FOXP3 and Its Role in the Immune System

  • Chang H. Kim
Part of the Advances in Experimental Medicine and Biology book series (AEMB, volume 665)


FOXP3 is a member of the forkhead transcription factor family. Unlike other members, it is mainly expressed in a subset ofCD4+ T-cells that play a suppressive role in the immune system. A function of FOXP3 is to suppress the function of NFAT and NFKB and this leads to suppression of expression of many genes including IL-2 and effector T-cell cytokines. FOXP3 acts also as a transcription activator for many genes including CD25, Cytotoxic T-Lymphocyte Antigen4 (CTLA4), glucocorticoid-induced TNF receptor family gene (GITR) and folate receptor 4. FOXP3+ T-cells are made in the thymus and periphery. The FOXP3+ T-cells made in the thymus migrate to secondary lymphoid tissues and suppress antigen priming of lymphocytes. Antigen priming of naïve FOXP3+ T-cells and naïve FOXP3 T-cells leads to generation of memory FOXP3+ T-cells which are efficient in migration to nonlymphoid tissues. Memory FOXP3+ T-cells are, therefore, effective in suppression of effector T-cell function, while naive FOXP3+ T-cells are adept at suppressing the early immune responses in lymphoid tissues. Both naïve and memory FOXP3+ T-cells are required for effective maintenance of tolerance and prevention of autoimmune diseases throughout the body. Many factors such as cytokines and noncytokine factors regulate the generation of FOXP3+ T-cells. For example, retinoic acid, produced by the dendritic cells and epithelial cells in the intestine, works together with TGF-β1 and promotes generation of small intestine-homing FOXP3+ T-cells by upregulating the expression of FOXP3 and gut homing receptors. FOXP3+ T-cells can be produced in vitro from autologous naïve T-cells and, therefore, have great therapeutic potentials in treating a number of inflammatory diseases and graft rejection.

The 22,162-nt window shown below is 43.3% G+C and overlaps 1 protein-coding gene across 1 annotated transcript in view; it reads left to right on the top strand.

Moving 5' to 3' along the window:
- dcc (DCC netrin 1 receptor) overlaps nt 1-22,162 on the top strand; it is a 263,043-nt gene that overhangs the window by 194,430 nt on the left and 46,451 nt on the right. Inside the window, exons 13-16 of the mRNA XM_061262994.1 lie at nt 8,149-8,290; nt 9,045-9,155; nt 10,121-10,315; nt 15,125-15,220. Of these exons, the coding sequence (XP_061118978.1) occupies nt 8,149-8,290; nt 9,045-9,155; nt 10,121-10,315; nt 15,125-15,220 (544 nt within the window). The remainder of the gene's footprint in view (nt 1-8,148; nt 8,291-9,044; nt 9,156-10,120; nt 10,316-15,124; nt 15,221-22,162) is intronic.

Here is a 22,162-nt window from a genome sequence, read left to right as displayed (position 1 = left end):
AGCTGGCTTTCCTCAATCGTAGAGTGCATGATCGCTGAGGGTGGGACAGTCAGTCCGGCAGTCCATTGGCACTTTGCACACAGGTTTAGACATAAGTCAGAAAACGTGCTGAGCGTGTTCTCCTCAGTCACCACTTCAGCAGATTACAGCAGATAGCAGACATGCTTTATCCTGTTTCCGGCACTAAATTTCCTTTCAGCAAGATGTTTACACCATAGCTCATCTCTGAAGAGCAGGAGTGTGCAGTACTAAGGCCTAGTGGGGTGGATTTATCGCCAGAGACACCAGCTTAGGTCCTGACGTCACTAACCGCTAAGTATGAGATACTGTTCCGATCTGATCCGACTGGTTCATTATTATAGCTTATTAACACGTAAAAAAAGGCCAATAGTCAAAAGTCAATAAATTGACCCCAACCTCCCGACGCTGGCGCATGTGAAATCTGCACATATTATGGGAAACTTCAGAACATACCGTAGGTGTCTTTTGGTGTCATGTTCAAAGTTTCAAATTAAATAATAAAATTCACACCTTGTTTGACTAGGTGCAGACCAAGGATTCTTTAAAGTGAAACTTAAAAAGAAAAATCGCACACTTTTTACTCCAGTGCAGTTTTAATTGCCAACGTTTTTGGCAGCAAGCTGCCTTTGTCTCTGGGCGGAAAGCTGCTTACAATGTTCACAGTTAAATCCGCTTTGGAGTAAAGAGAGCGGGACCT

Retinoic Acid Experimental Autoimmune Encephalomyelitis Foxp3 Expression Forkhead Transcription Factor FOXP3 Gene 
These keywords were added by machine and not by the authors. This process is experimental and the keywords may be updated as the learning algorithm improves.


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Copyright information

© Landes Bioscience and Springer+Business Media 2009

Authors and Affiliations

  • Chang H. Kim
    • 1
    • 2
  1. 1.Laboratory of Immunology and Hematopoiesis Department of Comparative Pathobiology Purdue Cancer CenterPurdue UniversityWest LafayetteUSA
  2. 2.Department of Comparative PathobiologyPurdue UniversityWest LafayetteUSA

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